The research team applied a qualitative multimethod approach to the study. Youth data collection workshops were held during the mornings or afternoons at the high schools in seven communities across northern Saskatchewan with grade 10, 11, and 12 students. A total of approximately 2001 youth participated in those workshops, comprising focus group discussions and a variety of visual methods, including drawing on a map to indicate perceptions of community, using flash card prompts to generate discussion about economic activity within and between communities, and participating in an OurVoice peer-to-peer video interview (Swanson et al. 2016) exercise to record their perspectives on the futures of their communities.
The team also conducted community workshops in six of the seven locations visited. Those workshops involved approximately 150 adult members of the communities and included focus group discussions and map-marking and flash card exercises. An additional 25 community members, including some who also participated in the workshops, volunteered to participate in Photovoice, a method where the participant took or selected photographs in response to an interview question and used those images during an interview (Wang and Burris 1997). Research team members gave the Photovoice participants cameras and a question about the nature of entrepreneurship in their community during the visit to conduct the community workshop, and returned about two weeks later to conduct the interview.
Transcripts were prepared from the field notes and recordings generated from the youth workshops, community workshops, and Photovoice sessions. An open coding phase followed where two trained Research Assistants independently coded the data from the transcripts using NVivo qualitative analysis software. After another round of coding to combine the independently generated codes and reconcile any conflicts between them, themes emerged from the data from each of the seven communities and from the combined northern Saskatchewan region. Research Assistants then conducted a deep coding phase on the combined dataset to extract any additional emergent themes. The third and final round of coding, called thematic coding, was applied to detect linkages and relationships between the emergent themes.
The research team also analyzed a wide range of secondary resources, like business directories, corporate reports, academic studies, statistical data, resource extraction information, and government documents. From this information, the team was able to construct a map of the businesses and other organizations making up the documented components of northern Saskatchewan’s business ecosystem. When research participants identified goods and services that were exchanged in their communities that did not appear to have been provided by documented businesses, those activities were considered to be part of the undocumented economy.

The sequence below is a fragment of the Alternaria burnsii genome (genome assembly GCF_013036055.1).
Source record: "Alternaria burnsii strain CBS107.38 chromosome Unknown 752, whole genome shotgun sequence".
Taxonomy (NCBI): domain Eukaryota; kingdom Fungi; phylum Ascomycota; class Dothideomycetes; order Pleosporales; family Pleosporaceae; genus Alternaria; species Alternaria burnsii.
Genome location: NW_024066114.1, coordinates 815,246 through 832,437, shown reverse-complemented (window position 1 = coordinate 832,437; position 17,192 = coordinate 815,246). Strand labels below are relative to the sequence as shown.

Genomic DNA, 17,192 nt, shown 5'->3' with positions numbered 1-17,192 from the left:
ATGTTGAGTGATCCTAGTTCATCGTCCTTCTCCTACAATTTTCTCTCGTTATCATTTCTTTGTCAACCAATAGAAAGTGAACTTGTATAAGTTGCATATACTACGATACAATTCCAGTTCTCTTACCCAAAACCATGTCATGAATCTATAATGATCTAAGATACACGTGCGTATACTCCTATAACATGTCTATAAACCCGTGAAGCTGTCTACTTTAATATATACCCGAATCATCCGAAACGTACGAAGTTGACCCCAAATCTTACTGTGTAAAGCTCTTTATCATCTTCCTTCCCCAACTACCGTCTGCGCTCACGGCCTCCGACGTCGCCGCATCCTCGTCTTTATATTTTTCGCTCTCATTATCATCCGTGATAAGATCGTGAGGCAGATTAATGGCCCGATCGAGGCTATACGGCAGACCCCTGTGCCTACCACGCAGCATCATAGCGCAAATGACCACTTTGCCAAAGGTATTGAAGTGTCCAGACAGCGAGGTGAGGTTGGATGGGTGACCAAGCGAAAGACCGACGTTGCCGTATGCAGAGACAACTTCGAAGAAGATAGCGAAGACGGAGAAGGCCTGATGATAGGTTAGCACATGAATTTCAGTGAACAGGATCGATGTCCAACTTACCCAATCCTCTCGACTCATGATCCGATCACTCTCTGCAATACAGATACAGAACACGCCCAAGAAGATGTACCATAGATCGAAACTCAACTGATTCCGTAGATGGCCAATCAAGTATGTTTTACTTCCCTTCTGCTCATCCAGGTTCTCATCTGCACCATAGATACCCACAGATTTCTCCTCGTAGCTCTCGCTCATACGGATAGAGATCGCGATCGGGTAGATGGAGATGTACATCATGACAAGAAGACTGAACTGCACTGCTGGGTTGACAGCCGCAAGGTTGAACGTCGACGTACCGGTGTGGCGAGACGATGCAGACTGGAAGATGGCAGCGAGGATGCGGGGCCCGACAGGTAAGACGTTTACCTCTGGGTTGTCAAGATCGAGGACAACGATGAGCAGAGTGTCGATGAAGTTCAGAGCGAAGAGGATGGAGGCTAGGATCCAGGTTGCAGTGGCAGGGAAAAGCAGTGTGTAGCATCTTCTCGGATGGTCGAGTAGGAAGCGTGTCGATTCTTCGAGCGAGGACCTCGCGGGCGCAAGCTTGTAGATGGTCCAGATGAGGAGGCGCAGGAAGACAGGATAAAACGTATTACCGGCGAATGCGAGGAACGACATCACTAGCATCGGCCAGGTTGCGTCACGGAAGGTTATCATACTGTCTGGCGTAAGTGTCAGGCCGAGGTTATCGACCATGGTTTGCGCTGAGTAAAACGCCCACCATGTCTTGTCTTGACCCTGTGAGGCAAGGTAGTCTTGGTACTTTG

The following section describes the results from our research. Although about 200 of the approximately 375 participants made their contributions through the youth data collection workshops in the seven participating communities, we did not find any notable distinctions between their contributions and those from the participants in the community workshops. Hence, the following results are based on aggregate data.
Key emergent themes from the research project included the importance of community, the persistent and important connections between communities across the vast rural and remote region, the blending of the documented and undocumented components of the economy, the blending of the modern and traditional economies, and the challenges associated with living in a rural and remote region. Influencing all of these themes was the significant and formative role played by their common history, culture, and traditions.
The following illustrates how elements of the emergent themes confirm the existence of an undocumented component to the regional economy we studied, why it exists, and how it works. We also explain how the research outcomes indicate regional legitimacy for the undocumented economy and how and why it persists as a perceived legitimate economic system.
The Blended Documented–Undocumented Economy
The region under study housed an entrenched formal economy comprised local businesses, large mining and retail enterprises based elsewhere, and community-owned ventures—like Indigenous development corporations that owned and operated businesses across the region or invested in a portfolio of businesses operating in other places. The area also had a network of education, financial, and other organizations that sought to support enterprise development in the region.